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Controlling Severe Asthma

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When Adult Asthma Sends You to the Emergency Room

Medically Reviewed By William C. Lloyd III, MD, FACS
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Severe asthma symptoms can require treatment in an emergency room. Know which symptoms to watch for, and what to expect if you have to seek emergency treatment.

young woman reaching desperately for asthma inhaler

Imagine this scenario: You’ve been having asthma symptoms for the last three days and using your rescue inhaler to manage them. You haven’t had time to call your doctor, but the inhaler has helped each time you have used it. Today, you are having trouble talking without feeling breathless. You use your rescue inhaler, but you still feel winded after 15 minutes. This is just one scenario that should be a red flag to an adult with asthma. It means you’re having an adult asthma emergency and you need to go the emergency room for the right care.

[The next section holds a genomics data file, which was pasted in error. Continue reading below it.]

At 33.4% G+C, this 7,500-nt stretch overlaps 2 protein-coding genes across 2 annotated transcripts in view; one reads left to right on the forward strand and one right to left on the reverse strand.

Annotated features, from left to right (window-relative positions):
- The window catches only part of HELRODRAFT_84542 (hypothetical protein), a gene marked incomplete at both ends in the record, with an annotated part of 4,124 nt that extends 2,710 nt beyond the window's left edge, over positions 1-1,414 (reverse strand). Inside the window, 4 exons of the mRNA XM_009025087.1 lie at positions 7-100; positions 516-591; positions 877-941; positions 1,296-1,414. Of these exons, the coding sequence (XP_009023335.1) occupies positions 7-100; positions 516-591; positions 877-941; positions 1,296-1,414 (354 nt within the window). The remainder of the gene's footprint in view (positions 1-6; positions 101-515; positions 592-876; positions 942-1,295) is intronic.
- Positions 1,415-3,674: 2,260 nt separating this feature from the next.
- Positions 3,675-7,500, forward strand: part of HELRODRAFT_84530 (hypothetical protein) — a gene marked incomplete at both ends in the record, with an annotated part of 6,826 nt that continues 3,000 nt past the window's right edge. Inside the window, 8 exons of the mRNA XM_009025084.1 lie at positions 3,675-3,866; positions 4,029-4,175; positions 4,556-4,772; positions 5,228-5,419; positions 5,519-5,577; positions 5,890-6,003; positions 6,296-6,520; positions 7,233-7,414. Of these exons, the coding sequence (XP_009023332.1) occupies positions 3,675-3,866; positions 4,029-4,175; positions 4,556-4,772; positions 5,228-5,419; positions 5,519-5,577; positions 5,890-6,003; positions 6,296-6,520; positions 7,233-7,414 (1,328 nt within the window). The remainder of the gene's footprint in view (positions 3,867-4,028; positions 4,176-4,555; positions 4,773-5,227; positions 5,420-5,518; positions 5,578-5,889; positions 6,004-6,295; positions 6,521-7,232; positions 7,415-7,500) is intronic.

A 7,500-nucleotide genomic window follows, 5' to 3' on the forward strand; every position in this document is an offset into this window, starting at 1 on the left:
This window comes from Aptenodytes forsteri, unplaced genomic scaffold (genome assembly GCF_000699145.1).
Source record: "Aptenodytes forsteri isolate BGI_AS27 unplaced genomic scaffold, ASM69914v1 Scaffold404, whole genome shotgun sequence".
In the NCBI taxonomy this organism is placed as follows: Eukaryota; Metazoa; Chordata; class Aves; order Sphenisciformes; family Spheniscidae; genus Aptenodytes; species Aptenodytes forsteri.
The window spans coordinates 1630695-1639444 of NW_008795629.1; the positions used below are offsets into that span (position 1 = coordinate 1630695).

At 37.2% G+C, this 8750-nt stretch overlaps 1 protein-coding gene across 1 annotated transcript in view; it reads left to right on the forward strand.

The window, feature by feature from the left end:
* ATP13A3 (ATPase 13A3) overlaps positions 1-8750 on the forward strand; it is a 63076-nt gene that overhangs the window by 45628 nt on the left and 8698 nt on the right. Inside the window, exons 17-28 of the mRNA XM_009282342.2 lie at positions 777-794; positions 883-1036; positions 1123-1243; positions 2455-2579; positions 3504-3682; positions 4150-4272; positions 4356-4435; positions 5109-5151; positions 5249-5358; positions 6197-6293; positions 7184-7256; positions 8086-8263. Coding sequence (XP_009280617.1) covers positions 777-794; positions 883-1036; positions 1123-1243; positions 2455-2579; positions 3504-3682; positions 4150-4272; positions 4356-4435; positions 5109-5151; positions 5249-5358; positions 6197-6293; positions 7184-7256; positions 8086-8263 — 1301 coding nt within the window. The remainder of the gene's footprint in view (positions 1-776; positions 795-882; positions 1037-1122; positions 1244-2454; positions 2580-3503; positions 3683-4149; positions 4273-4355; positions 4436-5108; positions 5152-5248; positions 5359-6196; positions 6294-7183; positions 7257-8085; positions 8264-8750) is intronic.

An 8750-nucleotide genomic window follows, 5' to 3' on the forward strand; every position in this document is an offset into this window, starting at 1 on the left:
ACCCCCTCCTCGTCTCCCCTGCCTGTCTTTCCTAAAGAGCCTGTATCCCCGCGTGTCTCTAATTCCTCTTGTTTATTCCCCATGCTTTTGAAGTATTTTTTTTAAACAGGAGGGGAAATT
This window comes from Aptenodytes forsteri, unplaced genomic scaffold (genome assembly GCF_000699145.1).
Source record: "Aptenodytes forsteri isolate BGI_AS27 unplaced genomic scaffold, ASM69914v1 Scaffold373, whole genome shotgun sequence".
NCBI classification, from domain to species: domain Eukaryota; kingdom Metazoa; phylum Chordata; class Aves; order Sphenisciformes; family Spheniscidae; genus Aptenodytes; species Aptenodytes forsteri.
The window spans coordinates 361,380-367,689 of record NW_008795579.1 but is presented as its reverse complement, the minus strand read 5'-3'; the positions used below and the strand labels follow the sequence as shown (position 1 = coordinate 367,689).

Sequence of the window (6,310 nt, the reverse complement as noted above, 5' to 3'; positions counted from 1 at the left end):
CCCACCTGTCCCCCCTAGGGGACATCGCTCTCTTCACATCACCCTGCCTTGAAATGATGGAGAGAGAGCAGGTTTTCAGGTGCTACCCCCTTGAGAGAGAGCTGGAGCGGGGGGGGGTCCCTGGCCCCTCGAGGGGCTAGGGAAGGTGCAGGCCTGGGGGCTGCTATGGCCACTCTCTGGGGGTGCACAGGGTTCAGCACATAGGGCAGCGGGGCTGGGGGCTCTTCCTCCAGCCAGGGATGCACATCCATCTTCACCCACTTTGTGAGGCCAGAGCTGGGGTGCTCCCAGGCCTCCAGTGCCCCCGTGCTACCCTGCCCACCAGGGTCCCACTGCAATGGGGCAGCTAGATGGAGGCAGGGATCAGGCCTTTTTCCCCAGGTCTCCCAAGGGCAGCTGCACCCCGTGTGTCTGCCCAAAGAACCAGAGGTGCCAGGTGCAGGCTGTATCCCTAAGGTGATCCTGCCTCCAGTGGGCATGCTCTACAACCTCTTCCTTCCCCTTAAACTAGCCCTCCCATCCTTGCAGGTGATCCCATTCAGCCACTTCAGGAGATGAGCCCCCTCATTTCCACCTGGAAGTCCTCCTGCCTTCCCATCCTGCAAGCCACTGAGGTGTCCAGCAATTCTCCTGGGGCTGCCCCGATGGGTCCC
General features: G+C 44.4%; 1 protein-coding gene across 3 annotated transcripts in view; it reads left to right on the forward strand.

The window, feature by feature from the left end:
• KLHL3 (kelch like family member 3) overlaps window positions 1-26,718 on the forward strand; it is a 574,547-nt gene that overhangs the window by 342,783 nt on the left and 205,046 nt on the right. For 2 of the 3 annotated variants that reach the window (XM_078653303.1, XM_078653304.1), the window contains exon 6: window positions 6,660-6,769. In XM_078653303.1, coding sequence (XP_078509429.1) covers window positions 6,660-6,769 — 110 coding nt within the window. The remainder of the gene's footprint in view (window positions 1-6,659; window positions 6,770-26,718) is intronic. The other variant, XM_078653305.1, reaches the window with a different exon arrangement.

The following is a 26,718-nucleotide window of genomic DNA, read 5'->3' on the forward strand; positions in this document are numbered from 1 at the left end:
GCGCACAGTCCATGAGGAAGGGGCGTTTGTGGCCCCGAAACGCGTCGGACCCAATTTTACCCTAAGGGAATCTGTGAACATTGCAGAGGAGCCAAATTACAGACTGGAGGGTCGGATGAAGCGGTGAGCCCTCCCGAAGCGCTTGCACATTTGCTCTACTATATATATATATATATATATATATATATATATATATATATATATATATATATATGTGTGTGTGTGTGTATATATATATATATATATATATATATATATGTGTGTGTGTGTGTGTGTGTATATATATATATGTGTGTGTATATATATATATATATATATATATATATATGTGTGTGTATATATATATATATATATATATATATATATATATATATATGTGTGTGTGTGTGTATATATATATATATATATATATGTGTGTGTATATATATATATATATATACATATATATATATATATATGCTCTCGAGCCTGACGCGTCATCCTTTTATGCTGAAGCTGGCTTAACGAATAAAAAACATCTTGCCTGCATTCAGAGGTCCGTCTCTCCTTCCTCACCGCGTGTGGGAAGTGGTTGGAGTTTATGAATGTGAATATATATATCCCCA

Signs and symptoms of a dangerous adult asthma flare-up

Having frequent asthma symptoms means the disease is not well controlled. If you have symptoms more than twice a week, you need to call your doctor. It may be necessary to change your treatment for better control. However, there are certain symptoms that mean you are in danger and need immediate help. A severe adult asthma attack can progress quickly and be fatal. Signs and symptoms of a potentially deadly asthma attack include:

  • Agitation or anxiety that gets worse with time or a sense of fear or impending doom
  • Bluish skin, lips or nails
  • Confusion or altered consciousness
  • Fast heart rate and breathing rate